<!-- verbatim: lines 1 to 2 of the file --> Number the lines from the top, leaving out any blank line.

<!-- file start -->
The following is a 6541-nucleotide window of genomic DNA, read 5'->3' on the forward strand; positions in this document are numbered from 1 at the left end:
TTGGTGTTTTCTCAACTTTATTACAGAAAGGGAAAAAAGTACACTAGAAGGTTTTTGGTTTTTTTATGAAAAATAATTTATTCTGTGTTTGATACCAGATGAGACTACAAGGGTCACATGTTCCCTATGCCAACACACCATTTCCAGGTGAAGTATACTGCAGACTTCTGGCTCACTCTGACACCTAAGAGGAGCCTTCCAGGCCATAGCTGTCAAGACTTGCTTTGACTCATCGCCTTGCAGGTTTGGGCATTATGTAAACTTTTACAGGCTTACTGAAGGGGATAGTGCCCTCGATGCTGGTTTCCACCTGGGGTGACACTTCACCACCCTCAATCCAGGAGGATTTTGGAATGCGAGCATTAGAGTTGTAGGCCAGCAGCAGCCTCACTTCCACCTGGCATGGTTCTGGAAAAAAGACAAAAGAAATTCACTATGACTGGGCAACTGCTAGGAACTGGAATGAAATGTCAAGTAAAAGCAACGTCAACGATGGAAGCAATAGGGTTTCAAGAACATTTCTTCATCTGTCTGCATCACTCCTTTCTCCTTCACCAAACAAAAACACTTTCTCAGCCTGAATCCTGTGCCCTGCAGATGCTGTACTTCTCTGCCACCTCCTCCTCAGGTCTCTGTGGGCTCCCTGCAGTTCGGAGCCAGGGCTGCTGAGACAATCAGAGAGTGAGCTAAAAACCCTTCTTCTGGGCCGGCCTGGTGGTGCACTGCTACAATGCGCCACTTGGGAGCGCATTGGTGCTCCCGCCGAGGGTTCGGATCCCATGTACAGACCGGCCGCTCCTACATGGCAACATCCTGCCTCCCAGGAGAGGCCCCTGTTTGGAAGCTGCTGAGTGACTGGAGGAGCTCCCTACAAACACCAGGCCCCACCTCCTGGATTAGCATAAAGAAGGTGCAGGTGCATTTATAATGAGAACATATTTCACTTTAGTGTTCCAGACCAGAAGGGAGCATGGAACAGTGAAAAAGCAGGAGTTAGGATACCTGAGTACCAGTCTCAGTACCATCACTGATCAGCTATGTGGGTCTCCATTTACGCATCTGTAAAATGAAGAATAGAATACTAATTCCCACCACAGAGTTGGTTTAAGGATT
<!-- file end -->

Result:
The following is a 6541-nucleotide window of genomic DNA, read 5'->3' on the forward strand; positions in this document are numbered from 1 at the left end:
TTGGTGTTTTCTCAACTTTATTACAGAAAGGGAAAAAAGTACACTAGAAGGTTTTTGGTTTTTTTATGAAAAATAATTTATTCTGTGTTTGATACCAGATGAGACTACAAGGGTCACATGTTCCCTATGCCAACACACCATTTCCAGGTGAAGTATACTGCAGACTTCTGGCTCACTCTGACACCTAAGAGGAGCCTTCCAGGCCATAGCTGTCAAGACTTGCTTTGACTCATCGCCTTGCAGGTTTGGGCATTATGTAAACTTTTACAGGCTTACTGAAGGGGATAGTGCCCTCGATGCTGGTTTCCACCTGGGGTGACACTTCACCACCCTCAATCCAGGAGGATTTTGGAATGCGAGCATTAGAGTTGTAGGCCAGCAGCAGCCTCACTTCCACCTGGCATGGTTCTGGAAAAAAGACAAAAGAAATTCACTATGACTGGGCAACTGCTAGGAACTGGAATGAAATGTCAAGTAAAAGCAACGTCAACGATGGAAGCAATAGGGTTTCAAGAACATTTCTTCATCTGTCTGCATCACTCCTTTCTCCTTCACCAAACAAAAACACTTTCTCAGCCTGAATCCTGTGCCCTGCAGATGCTGTACTTCTCTGCCACCTCCTCCTCAGGTCTCTGTGGGCTCCCTGCAGTTCGGAGCCAGGGCTGCTGAGACAATCAGAGAGTGAGCTAAAAACCCTTCTTCTGGGCCGGCCTGGTGGTGCACTGCTACAATGCGCCACTTGGGAGCGCATTGGTGCTCCCGCCGAGGGTTCGGATCCCATGTACAGACCGGCCGCTCCTACATGGCAACATCCTGCCTCCCAGGAGAGGCCCCTGTTTGGAAGCTGCTGAGTGACTGGAGGAGCTCCCTACAAACACCAGGCCCCACCTCCTGGATTAGCATAAAGAAGGTGCAGGTGCATTTATAATGAGAACATATTTCACTTTAGTGTTCCAGACCAGAAGGGAGCATGGAACAGTGAAAAAGCAGGAGTTAGGATACCTGAGTACCAGTCTCAGTACCATCACTGATCAGCTATGTGGGTCTCCATTTACGCATCTGTAAAATGAAGAATAGAATACTAATTCCCACCACAGAGTTGGTTTAAGGATT